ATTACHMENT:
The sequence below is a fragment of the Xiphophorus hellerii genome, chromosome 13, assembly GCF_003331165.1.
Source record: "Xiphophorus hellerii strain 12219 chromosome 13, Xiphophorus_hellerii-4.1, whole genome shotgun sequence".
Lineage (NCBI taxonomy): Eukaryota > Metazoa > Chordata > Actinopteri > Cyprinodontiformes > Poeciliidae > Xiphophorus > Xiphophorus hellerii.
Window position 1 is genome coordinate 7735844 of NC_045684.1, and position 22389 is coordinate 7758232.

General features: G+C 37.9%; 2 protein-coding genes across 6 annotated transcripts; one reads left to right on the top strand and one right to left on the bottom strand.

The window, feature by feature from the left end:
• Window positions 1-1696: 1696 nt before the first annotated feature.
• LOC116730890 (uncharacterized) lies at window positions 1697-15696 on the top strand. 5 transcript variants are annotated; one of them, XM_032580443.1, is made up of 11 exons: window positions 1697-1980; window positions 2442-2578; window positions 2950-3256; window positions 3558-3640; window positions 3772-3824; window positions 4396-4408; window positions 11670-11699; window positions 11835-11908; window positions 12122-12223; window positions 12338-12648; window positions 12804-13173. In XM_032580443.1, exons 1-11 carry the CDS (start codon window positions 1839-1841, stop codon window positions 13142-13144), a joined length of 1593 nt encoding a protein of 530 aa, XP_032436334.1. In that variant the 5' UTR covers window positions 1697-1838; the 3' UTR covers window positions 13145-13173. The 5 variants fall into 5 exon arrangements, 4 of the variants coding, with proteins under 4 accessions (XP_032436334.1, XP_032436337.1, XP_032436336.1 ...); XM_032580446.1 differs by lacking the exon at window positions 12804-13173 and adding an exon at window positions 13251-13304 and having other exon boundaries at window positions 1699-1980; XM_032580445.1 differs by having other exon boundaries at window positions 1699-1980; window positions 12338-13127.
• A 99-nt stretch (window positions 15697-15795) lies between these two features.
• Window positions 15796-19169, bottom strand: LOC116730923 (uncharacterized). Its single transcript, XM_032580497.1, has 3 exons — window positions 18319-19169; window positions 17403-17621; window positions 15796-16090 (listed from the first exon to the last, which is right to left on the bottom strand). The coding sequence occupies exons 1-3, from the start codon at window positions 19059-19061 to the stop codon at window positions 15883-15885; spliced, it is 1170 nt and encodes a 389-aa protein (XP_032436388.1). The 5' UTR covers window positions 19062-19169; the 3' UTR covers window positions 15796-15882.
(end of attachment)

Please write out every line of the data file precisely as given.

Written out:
The sequence below is a fragment of the Xiphophorus hellerii genome, chromosome 13, assembly GCF_003331165.1.
Source record: "Xiphophorus hellerii strain 12219 chromosome 13, Xiphophorus_hellerii-4.1, whole genome shotgun sequence".
Lineage (NCBI taxonomy): Eukaryota > Metazoa > Chordata > Actinopteri > Cyprinodontiformes > Poeciliidae > Xiphophorus > Xiphophorus hellerii.
Window position 1 is genome coordinate 7735844 of NC_045684.1, and position 22389 is coordinate 7758232.

General features: G+C 37.9%; 2 protein-coding genes across 6 annotated transcripts; one reads left to right on the top strand and one right to left on the bottom strand.

The window, feature by feature from the left end:
• Window positions 1-1696: 1696 nt before the first annotated feature.
• LOC116730890 (uncharacterized) lies at window positions 1697-15696 on the top strand. 5 transcript variants are annotated; one of them, XM_032580443.1, is made up of 11 exons: window positions 1697-1980; window positions 2442-2578; window positions 2950-3256; window positions 3558-3640; window positions 3772-3824; window positions 4396-4408; window positions 11670-11699; window positions 11835-11908; window positions 12122-12223; window positions 12338-12648; window positions 12804-13173. In XM_032580443.1, exons 1-11 carry the CDS (start codon window positions 1839-1841, stop codon window positions 13142-13144), a joined length of 1593 nt encoding a protein of 530 aa, XP_032436334.1. In that variant the 5' UTR covers window positions 1697-1838; the 3' UTR covers window positions 13145-13173. The 5 variants fall into 5 exon arrangements, 4 of the variants coding, with proteins under 4 accessions (XP_032436334.1, XP_032436337.1, XP_032436336.1 ...); XM_032580446.1 differs by lacking the exon at window positions 12804-13173 and adding an exon at window positions 13251-13304 and having other exon boundaries at window positions 1699-1980; XM_032580445.1 differs by having other exon boundaries at window positions 1699-1980; window positions 12338-13127.
• A 99-nt stretch (window positions 15697-15795) lies between these two features.
• Window positions 15796-19169, bottom strand: LOC116730923 (uncharacterized). Its single transcript, XM_032580497.1, has 3 exons — window positions 18319-19169; window positions 17403-17621; window positions 15796-16090 (listed from the first exon to the last, which is right to left on the bottom strand). The coding sequence occupies exons 1-3, from the start codon at window positions 19059-19061 to the stop codon at window positions 15883-15885; spliced, it is 1170 nt and encodes a 389-aa protein (XP_032436388.1). The 5' UTR covers window positions 19062-19169; the 3' UTR covers window positions 15796-15882.